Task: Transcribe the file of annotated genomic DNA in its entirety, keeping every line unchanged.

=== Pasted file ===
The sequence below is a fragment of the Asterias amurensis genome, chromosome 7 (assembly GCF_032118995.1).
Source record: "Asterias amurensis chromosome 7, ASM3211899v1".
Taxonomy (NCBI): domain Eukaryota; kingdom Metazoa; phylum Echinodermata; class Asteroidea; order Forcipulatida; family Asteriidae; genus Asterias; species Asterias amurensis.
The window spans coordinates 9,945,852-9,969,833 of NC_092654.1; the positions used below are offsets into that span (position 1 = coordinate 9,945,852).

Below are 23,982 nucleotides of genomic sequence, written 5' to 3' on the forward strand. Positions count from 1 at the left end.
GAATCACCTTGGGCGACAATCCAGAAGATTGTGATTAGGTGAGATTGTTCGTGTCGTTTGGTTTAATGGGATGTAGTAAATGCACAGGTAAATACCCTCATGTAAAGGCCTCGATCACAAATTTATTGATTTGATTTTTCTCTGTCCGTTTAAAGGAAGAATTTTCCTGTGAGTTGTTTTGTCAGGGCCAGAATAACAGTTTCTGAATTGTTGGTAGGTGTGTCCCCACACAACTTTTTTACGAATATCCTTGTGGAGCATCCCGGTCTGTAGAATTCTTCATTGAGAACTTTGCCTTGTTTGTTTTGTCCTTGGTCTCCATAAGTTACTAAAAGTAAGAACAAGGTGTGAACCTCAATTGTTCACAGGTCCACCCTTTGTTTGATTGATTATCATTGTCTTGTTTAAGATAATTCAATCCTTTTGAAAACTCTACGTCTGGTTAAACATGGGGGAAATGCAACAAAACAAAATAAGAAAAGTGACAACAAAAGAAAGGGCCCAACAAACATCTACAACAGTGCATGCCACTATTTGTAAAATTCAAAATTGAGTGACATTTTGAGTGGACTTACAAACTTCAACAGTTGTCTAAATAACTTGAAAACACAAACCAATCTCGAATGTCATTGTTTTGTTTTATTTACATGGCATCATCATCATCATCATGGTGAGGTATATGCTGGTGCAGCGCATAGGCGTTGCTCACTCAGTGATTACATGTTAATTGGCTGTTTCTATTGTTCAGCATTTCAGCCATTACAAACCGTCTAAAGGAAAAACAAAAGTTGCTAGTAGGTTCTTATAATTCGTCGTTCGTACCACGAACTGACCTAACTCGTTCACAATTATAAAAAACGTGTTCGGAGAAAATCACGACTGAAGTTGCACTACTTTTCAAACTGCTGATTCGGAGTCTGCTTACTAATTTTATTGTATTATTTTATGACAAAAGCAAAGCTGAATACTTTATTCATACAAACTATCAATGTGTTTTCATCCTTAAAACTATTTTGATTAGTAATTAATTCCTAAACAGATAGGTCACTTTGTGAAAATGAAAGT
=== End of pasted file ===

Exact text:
The sequence below is a fragment of the Asterias amurensis genome, chromosome 7 (assembly GCF_032118995.1).
Source record: "Asterias amurensis chromosome 7, ASM3211899v1".
Taxonomy (NCBI): domain Eukaryota; kingdom Metazoa; phylum Echinodermata; class Asteroidea; order Forcipulatida; family Asteriidae; genus Asterias; species Asterias amurensis.
The window spans coordinates 9,945,852-9,969,833 of NC_092654.1; the positions used below are offsets into that span (position 1 = coordinate 9,945,852).

Below are 23,982 nucleotides of genomic sequence, written 5' to 3' on the forward strand. Positions count from 1 at the left end.
GAATCACCTTGGGCGACAATCCAGAAGATTGTGATTAGGTGAGATTGTTCGTGTCGTTTGGTTTAATGGGATGTAGTAAATGCACAGGTAAATACCCTCATGTAAAGGCCTCGATCACAAATTTATTGATTTGATTTTTCTCTGTCCGTTTAAAGGAAGAATTTTCCTGTGAGTTGTTTTGTCAGGGCCAGAATAACAGTTTCTGAATTGTTGGTAGGTGTGTCCCCACACAACTTTTTTACGAATATCCTTGTGGAGCATCCCGGTCTGTAGAATTCTTCATTGAGAACTTTGCCTTGTTTGTTTTGTCCTTGGTCTCCATAAGTTACTAAAAGTAAGAACAAGGTGTGAACCTCAATTGTTCACAGGTCCACCCTTTGTTTGATTGATTATCATTGTCTTGTTTAAGATAATTCAATCCTTTTGAAAACTCTACGTCTGGTTAAACATGGGGGAAATGCAACAAAACAAAATAAGAAAAGTGACAACAAAAGAAAGGGCCCAACAAACATCTACAACAGTGCATGCCACTATTTGTAAAATTCAAAATTGAGTGACATTTTGAGTGGACTTACAAACTTCAACAGTTGTCTAAATAACTTGAAAACACAAACCAATCTCGAATGTCATTGTTTTGTTTTATTTACATGGCATCATCATCATCATCATGGTGAGGTATATGCTGGTGCAGCGCATAGGCGTTGCTCACTCAGTGATTACATGTTAATTGGCTGTTTCTATTGTTCAGCATTTCAGCCATTACAAACCGTCTAAAGGAAAAACAAAAGTTGCTAGTAGGTTCTTATAATTCGTCGTTCGTACCACGAACTGACCTAACTCGTTCACAATTATAAAAAACGTGTTCGGAGAAAATCACGACTGAAGTTGCACTACTTTTCAAACTGCTGATTCGGAGTCTGCTTACTAATTTTATTGTATTATTTTATGACAAAAGCAAAGCTGAATACTTTATTCATACAAACTATCAATGTGTTTTCATCCTTAAAACTATTTTGATTAGTAATTAATTCCTAAACAGATAGGTCACTTTGTGAAAATGAAAGT